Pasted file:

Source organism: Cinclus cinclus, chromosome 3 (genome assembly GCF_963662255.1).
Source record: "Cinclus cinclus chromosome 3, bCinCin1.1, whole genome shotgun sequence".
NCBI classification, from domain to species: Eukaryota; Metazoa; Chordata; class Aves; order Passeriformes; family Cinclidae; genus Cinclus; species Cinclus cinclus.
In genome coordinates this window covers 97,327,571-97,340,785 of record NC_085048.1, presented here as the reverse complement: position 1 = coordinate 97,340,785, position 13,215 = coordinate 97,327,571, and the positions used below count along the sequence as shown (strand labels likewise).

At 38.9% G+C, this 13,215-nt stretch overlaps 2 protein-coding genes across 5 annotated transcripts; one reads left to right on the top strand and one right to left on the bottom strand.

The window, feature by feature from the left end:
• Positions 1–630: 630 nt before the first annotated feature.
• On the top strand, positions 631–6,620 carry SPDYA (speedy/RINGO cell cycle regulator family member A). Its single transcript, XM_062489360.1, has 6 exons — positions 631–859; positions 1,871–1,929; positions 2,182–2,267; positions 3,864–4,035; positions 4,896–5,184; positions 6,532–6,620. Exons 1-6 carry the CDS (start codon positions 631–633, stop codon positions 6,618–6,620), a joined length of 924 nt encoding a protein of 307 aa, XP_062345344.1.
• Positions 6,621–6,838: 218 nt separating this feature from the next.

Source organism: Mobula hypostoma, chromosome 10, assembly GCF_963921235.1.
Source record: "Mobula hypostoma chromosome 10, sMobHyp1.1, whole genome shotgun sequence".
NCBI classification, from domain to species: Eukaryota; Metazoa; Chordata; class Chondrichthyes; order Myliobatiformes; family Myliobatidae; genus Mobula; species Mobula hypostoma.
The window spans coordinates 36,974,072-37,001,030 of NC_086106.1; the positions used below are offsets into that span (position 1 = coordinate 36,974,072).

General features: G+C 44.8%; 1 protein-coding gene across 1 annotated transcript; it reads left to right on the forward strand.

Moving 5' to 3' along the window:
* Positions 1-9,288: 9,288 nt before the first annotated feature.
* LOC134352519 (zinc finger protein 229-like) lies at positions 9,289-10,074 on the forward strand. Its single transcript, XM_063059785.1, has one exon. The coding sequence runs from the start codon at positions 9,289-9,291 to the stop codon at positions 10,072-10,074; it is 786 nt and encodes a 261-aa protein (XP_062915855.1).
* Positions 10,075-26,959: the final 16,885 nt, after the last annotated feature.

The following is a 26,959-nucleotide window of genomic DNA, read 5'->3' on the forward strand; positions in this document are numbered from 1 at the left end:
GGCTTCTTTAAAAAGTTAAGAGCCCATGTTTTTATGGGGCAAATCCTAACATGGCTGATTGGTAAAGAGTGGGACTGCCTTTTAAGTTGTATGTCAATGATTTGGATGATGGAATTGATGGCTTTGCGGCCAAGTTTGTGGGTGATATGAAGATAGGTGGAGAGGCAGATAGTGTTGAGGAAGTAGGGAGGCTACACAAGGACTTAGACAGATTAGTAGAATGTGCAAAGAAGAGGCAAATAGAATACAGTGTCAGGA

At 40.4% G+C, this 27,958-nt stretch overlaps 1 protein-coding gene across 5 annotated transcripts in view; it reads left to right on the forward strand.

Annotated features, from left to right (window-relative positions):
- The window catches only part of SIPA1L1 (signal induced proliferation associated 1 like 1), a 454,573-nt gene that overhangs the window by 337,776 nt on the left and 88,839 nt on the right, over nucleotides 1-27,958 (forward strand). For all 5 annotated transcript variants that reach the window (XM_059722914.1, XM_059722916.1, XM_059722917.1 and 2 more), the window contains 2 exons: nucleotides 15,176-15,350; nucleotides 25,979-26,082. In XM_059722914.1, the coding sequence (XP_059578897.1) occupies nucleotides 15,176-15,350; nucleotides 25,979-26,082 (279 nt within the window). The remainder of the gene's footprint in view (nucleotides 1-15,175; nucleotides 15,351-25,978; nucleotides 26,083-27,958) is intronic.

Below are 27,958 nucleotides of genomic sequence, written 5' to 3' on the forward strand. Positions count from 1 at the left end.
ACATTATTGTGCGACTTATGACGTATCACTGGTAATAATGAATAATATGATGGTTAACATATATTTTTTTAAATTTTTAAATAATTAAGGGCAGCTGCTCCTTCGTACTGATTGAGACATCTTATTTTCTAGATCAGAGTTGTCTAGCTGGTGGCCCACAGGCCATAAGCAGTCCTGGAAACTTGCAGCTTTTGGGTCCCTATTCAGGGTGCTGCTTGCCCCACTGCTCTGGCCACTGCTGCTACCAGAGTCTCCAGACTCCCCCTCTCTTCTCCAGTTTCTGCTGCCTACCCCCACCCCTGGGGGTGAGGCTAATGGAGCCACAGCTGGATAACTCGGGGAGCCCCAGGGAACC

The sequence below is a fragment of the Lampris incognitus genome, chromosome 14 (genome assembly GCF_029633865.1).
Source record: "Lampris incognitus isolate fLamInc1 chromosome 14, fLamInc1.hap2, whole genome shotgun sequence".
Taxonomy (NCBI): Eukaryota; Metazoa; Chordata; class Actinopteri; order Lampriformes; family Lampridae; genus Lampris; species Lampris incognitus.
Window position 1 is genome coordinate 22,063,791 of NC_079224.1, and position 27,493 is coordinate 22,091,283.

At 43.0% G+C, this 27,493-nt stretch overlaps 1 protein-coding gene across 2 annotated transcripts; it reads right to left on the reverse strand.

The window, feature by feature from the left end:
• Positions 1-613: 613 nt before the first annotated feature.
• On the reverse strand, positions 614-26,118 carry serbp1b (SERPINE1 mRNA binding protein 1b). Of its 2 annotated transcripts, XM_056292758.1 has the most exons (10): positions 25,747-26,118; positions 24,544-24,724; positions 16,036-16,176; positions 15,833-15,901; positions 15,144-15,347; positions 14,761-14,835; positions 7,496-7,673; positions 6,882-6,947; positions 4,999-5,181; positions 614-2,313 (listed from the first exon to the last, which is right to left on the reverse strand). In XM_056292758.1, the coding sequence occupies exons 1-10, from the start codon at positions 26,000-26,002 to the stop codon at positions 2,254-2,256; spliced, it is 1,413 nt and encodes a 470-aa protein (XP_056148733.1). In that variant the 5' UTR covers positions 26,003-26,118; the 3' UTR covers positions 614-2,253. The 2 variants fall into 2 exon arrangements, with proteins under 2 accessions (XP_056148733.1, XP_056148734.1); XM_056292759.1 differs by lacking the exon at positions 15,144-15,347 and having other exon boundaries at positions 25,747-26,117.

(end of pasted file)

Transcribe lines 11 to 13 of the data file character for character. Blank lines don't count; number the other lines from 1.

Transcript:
Source record: "Mobula hypostoma chromosome 10, sMobHyp1.1, whole genome shotgun sequence".
NCBI classification, from domain to species: Eukaryota; Metazoa; Chordata; class Chondrichthyes; order Myliobatiformes; family Myliobatidae; genus Mobula; species Mobula hypostoma.
The window spans coordinates 36,974,072-37,001,030 of NC_086106.1; the positions used below are offsets into that span (position 1 = coordinate 36,974,072).